Recently, I saw a pastor post something on Facebook about the pain of being “stabbed in the back” by someone in the church where he serves. He was not vindictive in what he wrote, and he left it broad enough to where it would be impossible to pinpoint the specific person who had wounded him. Nonetheless, I understood immediately that he was hurting, and I hated it that he felt he had nowhere to turn other than social media to communicate his pain. Having been through my own episodes of pastoral pain, I felt the deeper struggle behind his carefully chosen words. Let’s shine a light on the elephant in the room: sometimes Christianity is a full-contact faith, and sometimes the most volatile contact is between leaders and those who follow them.
“Him we proclaim, warning everyone and teaching everyone with all wisdom, that we may present everyone mature in Christ. For this I toil, struggling with all his energy that He powerfully works within me.” – Colossians 1:28-29
Pastoring churches has sunken to near the bottom of the list of most-respected vocations. In one poll, pastors were listed right above used-car salesmen in perceived trustworthiness – that’ll bless your heart. The Scriptures teach that, in the last days, the predominant characterization of people is that they will love their own selves above all else. Because of this narcissistic reality, in our local assemblies, there is sometimes a resistance to accountability, authority and intentional leadership as outlined in the Bible. The biblical mandate to pastors to “reprove, rebuke and exhort with patience and teaching” is often met with a reply of, “Who are you, preacher man, to assert to me something different than what I believe?” Our culture has even redefined love as being “you must make me feel good about me if you truly love me.” So, when a spiritual leader acts as Paul described in the verses above (proclaiming, warning and teaching his followers), some people respond by resisting or rebelling. Undoubtedly, some pastors are part of the problem in the spiritual leader/spiritual follower paradigm. This is because pastors do not always operate in the Spirit of Jesus, who came not be served but to serve others. Yet, a pastor who is faithful to the Word of God will have to learn to live in a constant tension between desiring to affirm and encourage those whom he leads, while also being called to an unwavering commitment to God’s truth. Sometimes the pastor must choose between the Father’s calling on his life or the followers’ comfort-zones for their lives.
Did you notice in those verses above why Paul said that he did what he did? His goal was to intentionally lead, clearly proclaim, unapologetically warn and precisely teach his flocks so that they would have the opportunity to be matured in their own relationships with Jesus. He was actually serving them by not allowing them to remain as they were. This is the ultimate goal of every sincere pastor I know. We are called to stretch people beyond their current capacity. We are called to take people deeper than where they have dived before. We climb steep cliffs of truth, love and life in order to lead others up those same inclines. We desire to pour into others the very best of what God has poured into us. Some of that pouring will come out smoothly like honey. Sometimes it is like pouring wet cement – hard, chunky and requiring time to settle. Either way, spiritual leaders do what we do in order to afford those who follow the very best opportunity to grow in grace and truth.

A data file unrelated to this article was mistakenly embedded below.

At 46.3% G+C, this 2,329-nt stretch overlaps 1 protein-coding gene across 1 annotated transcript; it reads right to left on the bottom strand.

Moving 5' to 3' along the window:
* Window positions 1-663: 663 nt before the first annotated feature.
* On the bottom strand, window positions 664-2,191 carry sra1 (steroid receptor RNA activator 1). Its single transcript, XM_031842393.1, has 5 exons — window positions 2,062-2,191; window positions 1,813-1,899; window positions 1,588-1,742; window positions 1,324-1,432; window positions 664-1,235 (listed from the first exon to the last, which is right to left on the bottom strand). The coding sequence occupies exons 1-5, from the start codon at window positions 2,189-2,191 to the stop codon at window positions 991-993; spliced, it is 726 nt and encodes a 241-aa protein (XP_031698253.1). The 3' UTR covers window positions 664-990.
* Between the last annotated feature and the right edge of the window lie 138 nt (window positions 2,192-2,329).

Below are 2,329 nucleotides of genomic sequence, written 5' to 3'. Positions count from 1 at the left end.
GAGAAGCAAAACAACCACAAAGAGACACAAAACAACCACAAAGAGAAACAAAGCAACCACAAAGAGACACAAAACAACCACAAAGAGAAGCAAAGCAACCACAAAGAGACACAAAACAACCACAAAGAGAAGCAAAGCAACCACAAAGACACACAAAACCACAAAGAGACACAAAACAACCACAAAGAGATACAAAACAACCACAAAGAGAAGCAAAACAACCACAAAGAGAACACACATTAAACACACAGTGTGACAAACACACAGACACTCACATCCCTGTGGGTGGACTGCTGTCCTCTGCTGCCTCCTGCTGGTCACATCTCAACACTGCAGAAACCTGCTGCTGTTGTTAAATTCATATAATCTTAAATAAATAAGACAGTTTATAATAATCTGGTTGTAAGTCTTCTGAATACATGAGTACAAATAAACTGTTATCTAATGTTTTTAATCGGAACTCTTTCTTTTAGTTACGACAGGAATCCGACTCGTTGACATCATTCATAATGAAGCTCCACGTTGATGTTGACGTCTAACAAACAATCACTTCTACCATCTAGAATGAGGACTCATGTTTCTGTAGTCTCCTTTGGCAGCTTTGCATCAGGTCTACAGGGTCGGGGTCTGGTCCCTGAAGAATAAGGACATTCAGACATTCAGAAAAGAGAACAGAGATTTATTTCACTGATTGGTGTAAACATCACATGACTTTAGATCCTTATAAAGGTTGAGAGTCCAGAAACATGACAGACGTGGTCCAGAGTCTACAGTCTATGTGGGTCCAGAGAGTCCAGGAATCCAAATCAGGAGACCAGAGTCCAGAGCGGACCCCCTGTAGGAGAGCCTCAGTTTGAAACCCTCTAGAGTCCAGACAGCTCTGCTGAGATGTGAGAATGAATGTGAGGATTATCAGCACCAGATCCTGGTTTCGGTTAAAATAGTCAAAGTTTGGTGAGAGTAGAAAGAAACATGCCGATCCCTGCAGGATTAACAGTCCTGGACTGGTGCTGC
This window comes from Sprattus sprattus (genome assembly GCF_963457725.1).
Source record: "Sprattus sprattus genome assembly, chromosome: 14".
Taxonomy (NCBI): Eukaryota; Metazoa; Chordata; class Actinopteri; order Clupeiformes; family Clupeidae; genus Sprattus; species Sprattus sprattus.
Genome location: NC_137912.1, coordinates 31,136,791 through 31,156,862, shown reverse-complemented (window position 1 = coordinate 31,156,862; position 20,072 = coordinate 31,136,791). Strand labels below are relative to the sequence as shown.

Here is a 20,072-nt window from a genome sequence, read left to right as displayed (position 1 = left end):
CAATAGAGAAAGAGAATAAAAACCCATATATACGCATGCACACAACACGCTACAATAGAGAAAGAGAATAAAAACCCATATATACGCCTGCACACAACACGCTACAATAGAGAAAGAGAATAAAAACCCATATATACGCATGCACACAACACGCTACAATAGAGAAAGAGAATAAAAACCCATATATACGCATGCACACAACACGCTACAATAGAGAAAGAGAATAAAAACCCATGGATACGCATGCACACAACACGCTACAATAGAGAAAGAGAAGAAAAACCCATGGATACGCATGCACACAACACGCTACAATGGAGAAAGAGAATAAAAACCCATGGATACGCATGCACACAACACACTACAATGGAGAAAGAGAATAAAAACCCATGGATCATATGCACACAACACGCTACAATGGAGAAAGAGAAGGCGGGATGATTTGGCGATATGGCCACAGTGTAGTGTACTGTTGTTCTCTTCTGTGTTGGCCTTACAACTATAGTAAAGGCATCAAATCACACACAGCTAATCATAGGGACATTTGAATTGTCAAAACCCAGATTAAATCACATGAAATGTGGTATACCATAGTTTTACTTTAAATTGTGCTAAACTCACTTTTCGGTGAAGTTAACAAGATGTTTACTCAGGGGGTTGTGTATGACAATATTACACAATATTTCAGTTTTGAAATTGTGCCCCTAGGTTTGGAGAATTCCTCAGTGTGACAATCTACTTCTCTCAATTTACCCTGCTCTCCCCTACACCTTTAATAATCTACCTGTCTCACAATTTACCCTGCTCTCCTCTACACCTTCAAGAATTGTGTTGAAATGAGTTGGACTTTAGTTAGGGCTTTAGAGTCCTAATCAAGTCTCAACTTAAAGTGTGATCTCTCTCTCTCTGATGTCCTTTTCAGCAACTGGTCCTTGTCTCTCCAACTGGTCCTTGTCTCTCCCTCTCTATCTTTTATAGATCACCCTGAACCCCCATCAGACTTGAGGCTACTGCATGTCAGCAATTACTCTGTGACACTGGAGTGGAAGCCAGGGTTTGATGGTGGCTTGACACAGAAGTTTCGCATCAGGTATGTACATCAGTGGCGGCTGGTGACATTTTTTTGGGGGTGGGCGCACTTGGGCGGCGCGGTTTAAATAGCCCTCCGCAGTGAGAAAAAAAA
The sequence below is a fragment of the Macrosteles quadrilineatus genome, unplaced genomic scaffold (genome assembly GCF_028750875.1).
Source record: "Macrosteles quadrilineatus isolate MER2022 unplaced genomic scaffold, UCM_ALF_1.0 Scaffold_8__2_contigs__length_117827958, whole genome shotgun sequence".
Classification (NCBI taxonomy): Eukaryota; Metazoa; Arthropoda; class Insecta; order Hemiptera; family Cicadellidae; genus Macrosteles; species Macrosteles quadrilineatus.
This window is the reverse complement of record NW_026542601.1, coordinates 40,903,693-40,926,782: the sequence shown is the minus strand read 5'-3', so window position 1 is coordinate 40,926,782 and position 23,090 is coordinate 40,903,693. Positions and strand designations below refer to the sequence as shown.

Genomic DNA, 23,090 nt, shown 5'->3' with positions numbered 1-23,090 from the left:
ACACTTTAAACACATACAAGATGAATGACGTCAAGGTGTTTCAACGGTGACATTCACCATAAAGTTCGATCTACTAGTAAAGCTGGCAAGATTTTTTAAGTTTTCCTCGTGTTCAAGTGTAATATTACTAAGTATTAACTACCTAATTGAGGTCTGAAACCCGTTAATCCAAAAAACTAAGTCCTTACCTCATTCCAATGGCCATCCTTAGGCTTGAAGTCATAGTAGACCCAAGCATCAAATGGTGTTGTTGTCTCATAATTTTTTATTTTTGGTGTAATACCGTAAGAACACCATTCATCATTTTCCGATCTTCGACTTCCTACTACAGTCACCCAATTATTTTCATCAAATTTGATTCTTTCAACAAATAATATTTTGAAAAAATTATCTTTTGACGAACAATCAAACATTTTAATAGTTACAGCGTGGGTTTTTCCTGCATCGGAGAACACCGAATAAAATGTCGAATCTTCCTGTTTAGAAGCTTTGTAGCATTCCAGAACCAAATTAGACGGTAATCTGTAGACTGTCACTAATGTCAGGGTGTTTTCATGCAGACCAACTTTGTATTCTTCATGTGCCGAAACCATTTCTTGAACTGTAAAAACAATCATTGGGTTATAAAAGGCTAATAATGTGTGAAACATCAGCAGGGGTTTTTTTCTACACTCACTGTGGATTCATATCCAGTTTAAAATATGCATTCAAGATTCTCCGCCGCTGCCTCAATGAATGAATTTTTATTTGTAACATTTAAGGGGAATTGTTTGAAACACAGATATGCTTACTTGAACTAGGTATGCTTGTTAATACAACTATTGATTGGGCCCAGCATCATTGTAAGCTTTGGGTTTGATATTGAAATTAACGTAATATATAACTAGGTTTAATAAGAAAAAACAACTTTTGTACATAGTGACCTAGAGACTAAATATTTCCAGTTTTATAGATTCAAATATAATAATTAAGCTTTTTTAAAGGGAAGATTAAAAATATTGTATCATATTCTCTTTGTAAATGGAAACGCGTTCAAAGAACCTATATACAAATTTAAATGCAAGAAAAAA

I close with a word to all who lead and influence others in the Kingdom. Be prepared ahead of time to occasionally hurt. Be committed ahead of time that you will endure those hurts. I guarantee you that the pastor who candidly communicated the stabbing in his back episode on Facebook was hurt deeply because he cared deeply. Kingdom leaders, take your groans to Jesus as often as is needed. He doesn’t mind. Fight vigilantly to continue to love those who are the source of your occasional leadership pains. The Father will uniquely fashion you to be like His Son through the process of shepherding those who misunderstand you, misrepresent you or even mistreat you. If you are one who is called to follow a pastor, then that relationship will be greatly served by your prayerful investments into the life of your leader(s). Their job is much more difficult than you might think. Ministry does not sanctify anyone, so be reasonable when the faults and struggles of church leaders become visible. Remember that you will give an account to God, not for how your pastor led you, but how you followed that leadership. The flock would do well to remember that God calls each sheep to follow in a way that brings joy to the leader’s ministry (Hebrews 13:7). Church leaders, do not forget that Paul said in Colossians 1:28-29 above that ministry is characterized at times by toil and struggle. Do not miss that he also said in the same verses that we are granted supernatural power and energy. Pastoring is gloriously good work – all Kingdom leadership ministry is! The fragrances of grace, love, mercy and hope will come from your life like the scent of a rose. Yet there will sometimes be thorns attached to that rose, and sometimes they burrow deeply into you. How good of God to allow you and me to taste of something that not every saint gets to taste: the glories and the groans of leadership in His Kingdom.
So keep after it!
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